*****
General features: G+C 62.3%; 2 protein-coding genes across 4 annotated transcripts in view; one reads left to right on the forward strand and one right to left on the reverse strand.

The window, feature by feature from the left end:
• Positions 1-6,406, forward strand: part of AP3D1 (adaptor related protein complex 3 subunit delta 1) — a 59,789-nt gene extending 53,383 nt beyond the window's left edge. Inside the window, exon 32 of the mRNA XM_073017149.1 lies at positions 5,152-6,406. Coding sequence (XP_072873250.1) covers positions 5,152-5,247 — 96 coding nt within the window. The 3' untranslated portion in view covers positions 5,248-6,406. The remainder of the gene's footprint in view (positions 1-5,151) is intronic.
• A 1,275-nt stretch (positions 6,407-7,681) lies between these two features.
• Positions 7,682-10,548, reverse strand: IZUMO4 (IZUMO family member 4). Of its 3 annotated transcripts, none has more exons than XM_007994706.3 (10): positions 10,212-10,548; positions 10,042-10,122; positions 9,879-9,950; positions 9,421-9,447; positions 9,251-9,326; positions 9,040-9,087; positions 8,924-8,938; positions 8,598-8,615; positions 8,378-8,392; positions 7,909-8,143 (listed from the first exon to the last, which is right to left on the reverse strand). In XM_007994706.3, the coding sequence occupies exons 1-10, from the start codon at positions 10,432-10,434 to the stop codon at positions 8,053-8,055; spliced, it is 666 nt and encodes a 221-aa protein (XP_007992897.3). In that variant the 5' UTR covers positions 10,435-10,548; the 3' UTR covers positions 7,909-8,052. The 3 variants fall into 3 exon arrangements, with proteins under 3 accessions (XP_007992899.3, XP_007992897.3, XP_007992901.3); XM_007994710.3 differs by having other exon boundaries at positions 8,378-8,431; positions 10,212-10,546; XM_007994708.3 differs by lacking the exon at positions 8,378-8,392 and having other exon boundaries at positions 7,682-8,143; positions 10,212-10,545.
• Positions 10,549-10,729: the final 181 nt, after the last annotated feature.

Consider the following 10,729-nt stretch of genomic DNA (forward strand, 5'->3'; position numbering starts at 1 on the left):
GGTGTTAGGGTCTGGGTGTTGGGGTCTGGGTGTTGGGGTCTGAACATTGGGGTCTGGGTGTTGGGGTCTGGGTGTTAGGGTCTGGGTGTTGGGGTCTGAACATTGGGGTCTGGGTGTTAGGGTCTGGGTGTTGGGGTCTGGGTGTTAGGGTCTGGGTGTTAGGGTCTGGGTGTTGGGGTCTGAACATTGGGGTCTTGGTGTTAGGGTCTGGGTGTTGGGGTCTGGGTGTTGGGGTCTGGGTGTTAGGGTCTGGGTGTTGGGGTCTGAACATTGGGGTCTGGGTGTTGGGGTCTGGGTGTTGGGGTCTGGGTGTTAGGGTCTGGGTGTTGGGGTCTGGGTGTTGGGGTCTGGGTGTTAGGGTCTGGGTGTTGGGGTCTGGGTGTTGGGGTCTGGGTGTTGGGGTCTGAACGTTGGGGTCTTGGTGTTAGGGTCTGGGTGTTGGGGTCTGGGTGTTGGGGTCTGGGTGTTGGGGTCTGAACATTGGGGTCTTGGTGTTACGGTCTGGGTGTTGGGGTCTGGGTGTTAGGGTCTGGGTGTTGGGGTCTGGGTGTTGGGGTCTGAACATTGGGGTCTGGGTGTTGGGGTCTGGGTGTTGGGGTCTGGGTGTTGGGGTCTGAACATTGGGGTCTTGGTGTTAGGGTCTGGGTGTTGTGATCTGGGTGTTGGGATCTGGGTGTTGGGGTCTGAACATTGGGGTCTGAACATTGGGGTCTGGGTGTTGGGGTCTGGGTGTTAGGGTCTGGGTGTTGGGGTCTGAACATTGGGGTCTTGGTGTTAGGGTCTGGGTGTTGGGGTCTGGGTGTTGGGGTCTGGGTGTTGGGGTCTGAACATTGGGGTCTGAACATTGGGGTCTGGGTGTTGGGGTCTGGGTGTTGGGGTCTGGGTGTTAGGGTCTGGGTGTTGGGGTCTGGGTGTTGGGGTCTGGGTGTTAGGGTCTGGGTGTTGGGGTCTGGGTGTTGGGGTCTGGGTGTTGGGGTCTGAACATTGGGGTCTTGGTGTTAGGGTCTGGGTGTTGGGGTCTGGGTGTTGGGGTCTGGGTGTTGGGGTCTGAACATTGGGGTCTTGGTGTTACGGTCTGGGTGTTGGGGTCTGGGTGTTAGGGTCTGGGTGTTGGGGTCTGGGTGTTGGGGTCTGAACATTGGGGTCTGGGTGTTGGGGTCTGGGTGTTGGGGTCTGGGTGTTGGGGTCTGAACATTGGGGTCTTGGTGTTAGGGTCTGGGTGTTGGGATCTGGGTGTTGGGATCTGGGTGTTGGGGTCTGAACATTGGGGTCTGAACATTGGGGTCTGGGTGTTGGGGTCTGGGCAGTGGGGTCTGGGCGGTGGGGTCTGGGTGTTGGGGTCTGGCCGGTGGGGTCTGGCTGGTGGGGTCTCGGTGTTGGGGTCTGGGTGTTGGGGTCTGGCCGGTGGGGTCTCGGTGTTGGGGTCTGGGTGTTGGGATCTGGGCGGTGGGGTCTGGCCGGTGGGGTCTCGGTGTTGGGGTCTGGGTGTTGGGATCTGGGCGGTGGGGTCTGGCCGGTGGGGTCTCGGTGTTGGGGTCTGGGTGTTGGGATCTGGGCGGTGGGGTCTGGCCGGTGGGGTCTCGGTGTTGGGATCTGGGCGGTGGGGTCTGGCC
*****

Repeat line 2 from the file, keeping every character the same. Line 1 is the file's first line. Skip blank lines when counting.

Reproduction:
The window, feature by feature from the left end: